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Exploring Human Potential

For A Nation Gripped In Fear, The Solution is Positive Leadership.

Posted on | December 3, 2021 | 4 Comments

Mike Magee

I wonder these days, “What are my fellow Americans thinking?” Not knowing the answer, I thought I might share with you what’s on my mind as the nation absorbs everything from Omicron variants to Roe v. Wade teetering on the cliff.

My reflections have centered on the issue of change, how it affects people, communities and societies.

In our lifetime, we have witnessed the emergence of the Internet and HIV, of globalization and overnight delivery, of bubbles and bursts in our stock market, of the genomic revolution and the aging revolution. We have witnessed our health care system creak under the weight of a pandemic, and borne witness to an ongoing attempt to overthrow our democratic form of government. We are heavily armed, are always prepared for war, but show little desire for peace. State legislatures across the land work diligently to minimize the number of votes from people of color, and members of our Supreme Court, with straight faces, seem to suggest that carrying a child for 9 months and then giving it away is no big deal.

We are in the grip of change. Change is one of the few human experiences that supports two dramatically opposed human emotions.  On the one hand, change is fear and on the other, change is exploration.  And while you can support both emotions simultaneously, you can only do so for a short period of time before the tension created between the two forces you to choose one or the other.

If you choose fear, the natural tendency is to retrench, retreat, wall yourself off in the hope that the world will return to what feels normal and safe.  If you choose exploration, your mind moves ahead of the change, envisioning a better way, a way out – dreaming, imagining how best to arrive at that new destination.

At times like these, leadership really matters. Negative leaders embrace fear, using it as a currency to mobilize and organize populations and achieve short-term regressive goals.  In contrast, positive leaders are explorers who use a compelling value-centered vision as currency. Through role modeling and the strength of new ideas, they draw people in as they work through the challenges and shape an environment consistent with their long-term vision.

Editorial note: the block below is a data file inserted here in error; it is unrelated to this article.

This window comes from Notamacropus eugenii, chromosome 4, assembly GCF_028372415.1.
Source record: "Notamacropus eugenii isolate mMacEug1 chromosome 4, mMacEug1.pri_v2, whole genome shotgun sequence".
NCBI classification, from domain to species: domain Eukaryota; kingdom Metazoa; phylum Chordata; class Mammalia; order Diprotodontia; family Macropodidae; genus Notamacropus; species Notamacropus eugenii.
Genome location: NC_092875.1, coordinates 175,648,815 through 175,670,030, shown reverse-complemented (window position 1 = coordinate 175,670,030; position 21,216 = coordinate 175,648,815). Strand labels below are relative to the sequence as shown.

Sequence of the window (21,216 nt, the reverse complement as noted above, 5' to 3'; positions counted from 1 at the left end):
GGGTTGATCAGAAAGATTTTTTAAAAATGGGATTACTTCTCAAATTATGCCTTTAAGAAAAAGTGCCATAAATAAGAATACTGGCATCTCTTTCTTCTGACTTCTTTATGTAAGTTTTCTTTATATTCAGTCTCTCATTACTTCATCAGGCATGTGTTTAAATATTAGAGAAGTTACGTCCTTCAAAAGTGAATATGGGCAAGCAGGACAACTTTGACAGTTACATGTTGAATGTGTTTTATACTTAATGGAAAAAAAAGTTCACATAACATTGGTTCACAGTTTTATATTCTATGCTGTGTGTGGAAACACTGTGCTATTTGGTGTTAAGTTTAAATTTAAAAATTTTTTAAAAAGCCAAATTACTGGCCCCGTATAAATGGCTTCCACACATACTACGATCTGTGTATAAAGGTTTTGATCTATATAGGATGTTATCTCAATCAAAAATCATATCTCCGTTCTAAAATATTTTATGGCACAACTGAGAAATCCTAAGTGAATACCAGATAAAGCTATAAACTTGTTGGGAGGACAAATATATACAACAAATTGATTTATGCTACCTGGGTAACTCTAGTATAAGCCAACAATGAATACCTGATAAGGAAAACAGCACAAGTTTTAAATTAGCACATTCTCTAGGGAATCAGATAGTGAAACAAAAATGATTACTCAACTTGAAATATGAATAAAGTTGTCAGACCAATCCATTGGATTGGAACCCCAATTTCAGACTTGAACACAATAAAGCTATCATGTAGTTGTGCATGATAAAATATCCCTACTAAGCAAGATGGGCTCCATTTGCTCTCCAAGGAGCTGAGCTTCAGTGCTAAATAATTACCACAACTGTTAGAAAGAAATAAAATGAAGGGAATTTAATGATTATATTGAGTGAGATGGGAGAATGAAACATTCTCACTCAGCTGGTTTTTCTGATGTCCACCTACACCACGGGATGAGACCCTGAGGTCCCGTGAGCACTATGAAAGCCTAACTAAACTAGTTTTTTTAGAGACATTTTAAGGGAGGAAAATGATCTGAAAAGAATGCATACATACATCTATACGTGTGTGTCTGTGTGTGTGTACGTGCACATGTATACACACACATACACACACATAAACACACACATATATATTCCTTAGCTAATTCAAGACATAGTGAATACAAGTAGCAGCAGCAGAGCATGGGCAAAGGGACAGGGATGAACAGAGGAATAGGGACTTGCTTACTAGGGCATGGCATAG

Negative leaders retrench and divide; positive leaders connect across the divide.  Negative leaders segregate; positive leaders aggregate. Negative leaders build walls.  Positive leaders build  “islands of common stewardship.”

On these islands, one consistently finds qualities like openness, inclusiveness, cultural sensitivity, justice, opportunity for all, goodness and fairness.

On this island people speak a common language grounded in shared values and a unified vision for the future.  They share as well common tools including lifelong learning, new technologies, curiosity, introspection and an active social conscience.

On this island exist formative relationships, that is, as I care for you, you form me as a human being.  And on this island there is a rich supply of renewable capital – human capital, financial capital, social capital, and cultural capital – the equity captured between individuals committed to each other’s success and to the concept of cooperative productivity.

I am concerned that we are giving way to fear for a number of reasons?

First, fear is currency for negative leaders.  In an environment overwhelmed with fear, negative leaders find fertile ground for their divisive messages, and once in control, fan those fears to advance their goals.

Second, fear has distinct mental health implications.  Threats to our democracy, reinforced by rotating cycles of pandemic isolation, have expanded the number and severity of violence, addiction, and mental illness.

Third, fear accumulates and discriminates.  My post-9/11 studies on fear levels in New York City revealed that vulnerable populations already primed for discrimination or abuse including blacks, Hispanics, and women had the highest levels of persistent fear.